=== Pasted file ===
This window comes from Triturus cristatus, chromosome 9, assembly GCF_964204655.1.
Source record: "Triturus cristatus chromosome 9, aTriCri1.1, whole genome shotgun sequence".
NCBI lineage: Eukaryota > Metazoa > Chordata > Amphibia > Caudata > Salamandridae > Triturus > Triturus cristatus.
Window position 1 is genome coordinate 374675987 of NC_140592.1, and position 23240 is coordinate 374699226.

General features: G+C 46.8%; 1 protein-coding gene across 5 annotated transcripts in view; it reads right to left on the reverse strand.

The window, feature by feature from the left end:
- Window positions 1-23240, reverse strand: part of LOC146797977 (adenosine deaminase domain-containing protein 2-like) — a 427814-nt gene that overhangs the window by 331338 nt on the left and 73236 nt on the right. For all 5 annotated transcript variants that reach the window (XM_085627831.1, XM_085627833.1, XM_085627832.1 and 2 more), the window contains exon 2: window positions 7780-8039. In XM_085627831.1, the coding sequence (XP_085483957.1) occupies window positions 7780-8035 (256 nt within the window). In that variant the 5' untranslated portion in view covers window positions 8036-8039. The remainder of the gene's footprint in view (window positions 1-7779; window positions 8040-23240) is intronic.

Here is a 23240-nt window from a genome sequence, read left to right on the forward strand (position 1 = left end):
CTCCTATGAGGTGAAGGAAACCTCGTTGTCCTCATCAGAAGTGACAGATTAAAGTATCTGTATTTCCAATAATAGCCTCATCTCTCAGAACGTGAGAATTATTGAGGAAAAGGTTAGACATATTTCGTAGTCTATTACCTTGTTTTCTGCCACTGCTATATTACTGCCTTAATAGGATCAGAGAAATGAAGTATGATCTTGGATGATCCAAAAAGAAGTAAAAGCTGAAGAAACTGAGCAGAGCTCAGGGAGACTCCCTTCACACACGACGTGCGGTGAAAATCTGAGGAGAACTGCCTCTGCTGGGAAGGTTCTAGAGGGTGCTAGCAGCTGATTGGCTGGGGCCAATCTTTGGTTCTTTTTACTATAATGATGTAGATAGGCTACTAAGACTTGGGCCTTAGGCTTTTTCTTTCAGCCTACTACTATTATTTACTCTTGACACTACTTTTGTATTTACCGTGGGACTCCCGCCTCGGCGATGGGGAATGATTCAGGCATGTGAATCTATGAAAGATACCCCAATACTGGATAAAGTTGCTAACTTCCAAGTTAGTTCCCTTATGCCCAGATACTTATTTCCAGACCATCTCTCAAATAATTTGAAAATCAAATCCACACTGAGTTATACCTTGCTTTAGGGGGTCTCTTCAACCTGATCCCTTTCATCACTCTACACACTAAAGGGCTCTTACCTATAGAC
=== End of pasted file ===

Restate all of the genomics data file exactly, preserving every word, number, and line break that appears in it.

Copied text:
This window comes from Triturus cristatus, chromosome 9, assembly GCF_964204655.1.
Source record: "Triturus cristatus chromosome 9, aTriCri1.1, whole genome shotgun sequence".
NCBI lineage: Eukaryota > Metazoa > Chordata > Amphibia > Caudata > Salamandridae > Triturus > Triturus cristatus.
Window position 1 is genome coordinate 374675987 of NC_140592.1, and position 23240 is coordinate 374699226.

General features: G+C 46.8%; 1 protein-coding gene across 5 annotated transcripts in view; it reads right to left on the reverse strand.

The window, feature by feature from the left end:
- Window positions 1-23240, reverse strand: part of LOC146797977 (adenosine deaminase domain-containing protein 2-like) — a 427814-nt gene that overhangs the window by 331338 nt on the left and 73236 nt on the right. For all 5 annotated transcript variants that reach the window (XM_085627831.1, XM_085627833.1, XM_085627832.1 and 2 more), the window contains exon 2: window positions 7780-8039. In XM_085627831.1, the coding sequence (XP_085483957.1) occupies window positions 7780-8035 (256 nt within the window). In that variant the 5' untranslated portion in view covers window positions 8036-8039. The remainder of the gene's footprint in view (window positions 1-7779; window positions 8040-23240) is intronic.

Here is a 23240-nt window from a genome sequence, read left to right on the forward strand (position 1 = left end):
CTCCTATGAGGTGAAGGAAACCTCGTTGTCCTCATCAGAAGTGACAGATTAAAGTATCTGTATTTCCAATAATAGCCTCATCTCTCAGAACGTGAGAATTATTGAGGAAAAGGTTAGACATATTTCGTAGTCTATTACCTTGTTTTCTGCCACTGCTATATTACTGCCTTAATAGGATCAGAGAAATGAAGTATGATCTTGGATGATCCAAAAAGAAGTAAAAGCTGAAGAAACTGAGCAGAGCTCAGGGAGACTCCCTTCACACACGACGTGCGGTGAAAATCTGAGGAGAACTGCCTCTGCTGGGAAGGTTCTAGAGGGTGCTAGCAGCTGATTGGCTGGGGCCAATCTTTGGTTCTTTTTACTATAATGATGTAGATAGGCTACTAAGACTTGGGCCTTAGGCTTTTTCTTTCAGCCTACTACTATTATTTACTCTTGACACTACTTTTGTATTTACCGTGGGACTCCCGCCTCGGCGATGGGGAATGATTCAGGCATGTGAATCTATGAAAGATACCCCAATACTGGATAAAGTTGCTAACTTCCAAGTTAGTTCCCTTATGCCCAGATACTTATTTCCAGACCATCTCTCAAATAATTTGAAAATCAAATCCACACTGAGTTATACCTTGCTTTAGGGGGTCTCTTCAACCTGATCCCTTTCATCACTCTACACACTAAAGGGCTCTTACCTATAGAC